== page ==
A month ago, the Coalition of International Development Companies (CIDC) sent an email to my Find What Works email address.* I can only assume they want me to blog about it.

The email itself was pretty straightforward: 50 companies (including the big names like DAI, Chemonics, MSI, etc.) had formed a new coalition to advocate for their interests on Capitol Hill. Well, it didn’t quite say that. The email wasn’t entirely clear about CIDC’s purpose. There was a dusting of development buzzwords: “results-driven approaches”, “entrepreneurial”, “transparent”, “accountable” and so on. And then there were lines like this:

the new coalition believes it can serve as a valuable resource to key decision-makers and the media in the ongoing debate about how to optimize US foreign assistance”

Intriguing. The implication seems to be that foreign aid would be better spent if policymakers listened to this group of private companies. No doubt these companies have expertise in spades. But you don’t form a new coalition and hire a K Street PR firm unless you have an actual policy agenda. That’s not cynicism talking. It’s just politics. What would bring this group of companies together? And, tellingly, why would they advocate for their interests separately from the international nonprofit NGOs that often do similar work?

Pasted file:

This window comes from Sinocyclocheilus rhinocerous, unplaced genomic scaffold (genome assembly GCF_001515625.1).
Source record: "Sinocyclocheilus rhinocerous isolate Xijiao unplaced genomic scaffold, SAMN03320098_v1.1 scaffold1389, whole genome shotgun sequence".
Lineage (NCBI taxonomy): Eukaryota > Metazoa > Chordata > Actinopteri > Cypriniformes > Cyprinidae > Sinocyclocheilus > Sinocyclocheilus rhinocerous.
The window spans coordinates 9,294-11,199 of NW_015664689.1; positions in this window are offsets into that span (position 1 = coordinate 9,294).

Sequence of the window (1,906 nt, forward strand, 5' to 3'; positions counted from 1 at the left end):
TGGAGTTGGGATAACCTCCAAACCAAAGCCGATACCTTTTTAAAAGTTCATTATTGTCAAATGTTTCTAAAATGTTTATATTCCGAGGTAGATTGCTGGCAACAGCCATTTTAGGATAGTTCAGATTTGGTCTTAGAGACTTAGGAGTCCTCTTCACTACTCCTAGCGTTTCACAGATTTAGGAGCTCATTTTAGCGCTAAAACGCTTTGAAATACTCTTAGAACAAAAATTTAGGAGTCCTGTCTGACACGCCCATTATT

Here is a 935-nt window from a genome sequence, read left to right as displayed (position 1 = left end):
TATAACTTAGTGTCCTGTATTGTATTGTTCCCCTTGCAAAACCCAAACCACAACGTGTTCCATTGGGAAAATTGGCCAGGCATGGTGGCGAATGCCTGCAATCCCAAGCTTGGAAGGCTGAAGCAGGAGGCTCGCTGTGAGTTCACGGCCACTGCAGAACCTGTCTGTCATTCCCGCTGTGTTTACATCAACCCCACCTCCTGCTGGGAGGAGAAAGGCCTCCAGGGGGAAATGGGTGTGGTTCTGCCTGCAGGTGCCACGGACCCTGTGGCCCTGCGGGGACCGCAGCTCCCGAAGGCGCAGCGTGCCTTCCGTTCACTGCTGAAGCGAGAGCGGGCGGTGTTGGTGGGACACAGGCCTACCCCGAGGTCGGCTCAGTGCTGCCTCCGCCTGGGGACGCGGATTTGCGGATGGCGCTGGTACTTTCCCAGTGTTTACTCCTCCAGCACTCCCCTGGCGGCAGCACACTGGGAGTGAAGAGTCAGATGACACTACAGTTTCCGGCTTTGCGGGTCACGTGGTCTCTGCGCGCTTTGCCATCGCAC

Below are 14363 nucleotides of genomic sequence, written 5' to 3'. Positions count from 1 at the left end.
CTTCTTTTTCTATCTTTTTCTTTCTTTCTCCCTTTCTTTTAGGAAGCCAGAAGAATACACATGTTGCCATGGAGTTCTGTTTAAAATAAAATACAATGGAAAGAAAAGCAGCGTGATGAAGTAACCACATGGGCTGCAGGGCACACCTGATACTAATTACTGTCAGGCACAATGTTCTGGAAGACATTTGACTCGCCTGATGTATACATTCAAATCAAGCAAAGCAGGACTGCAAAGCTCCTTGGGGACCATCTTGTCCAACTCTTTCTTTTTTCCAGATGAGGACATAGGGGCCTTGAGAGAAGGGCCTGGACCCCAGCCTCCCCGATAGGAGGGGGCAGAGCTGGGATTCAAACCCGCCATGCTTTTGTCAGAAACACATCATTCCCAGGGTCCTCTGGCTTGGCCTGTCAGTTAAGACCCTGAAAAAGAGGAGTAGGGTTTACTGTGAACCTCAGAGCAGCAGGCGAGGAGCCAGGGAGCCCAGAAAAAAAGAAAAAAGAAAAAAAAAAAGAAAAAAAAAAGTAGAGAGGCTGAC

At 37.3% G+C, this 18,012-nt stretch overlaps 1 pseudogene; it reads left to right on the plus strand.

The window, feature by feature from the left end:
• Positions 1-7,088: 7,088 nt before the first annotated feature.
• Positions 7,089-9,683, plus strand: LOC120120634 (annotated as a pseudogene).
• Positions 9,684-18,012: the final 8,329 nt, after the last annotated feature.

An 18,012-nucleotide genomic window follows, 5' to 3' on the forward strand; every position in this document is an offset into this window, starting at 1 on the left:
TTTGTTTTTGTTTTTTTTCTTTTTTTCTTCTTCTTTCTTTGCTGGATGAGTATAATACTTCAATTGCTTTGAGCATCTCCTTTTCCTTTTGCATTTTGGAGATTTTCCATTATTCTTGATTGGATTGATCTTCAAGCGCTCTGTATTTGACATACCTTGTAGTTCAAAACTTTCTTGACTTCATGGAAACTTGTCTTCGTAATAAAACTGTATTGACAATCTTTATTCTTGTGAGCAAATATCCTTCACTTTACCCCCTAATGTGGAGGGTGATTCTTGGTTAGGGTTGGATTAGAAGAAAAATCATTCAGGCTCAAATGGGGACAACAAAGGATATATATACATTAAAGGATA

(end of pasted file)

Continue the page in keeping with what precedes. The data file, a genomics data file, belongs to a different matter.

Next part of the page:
I checked out the group’s website for more. It was pretty thin, but I drew a few inferences from it. I replied to the email to check whether I was right. I never heard a response. I waited three weeks. Now I’m taking the blogger’s prerogative to post my reaction. (Note to CIDC: If I’ve misinterpreted, please make liberal use of the comments section below.)

CIDC: More contracts, fewer grants

What I gathered from the website is that the coalition would like more foreign aid to be administered through contracts rather than assistance awards (which include both grants and cooperative agreements – more on that distinction in a moment). That’s the closest thing to a concrete policy that I could see. Here’s a bit from their “Did You Know” page: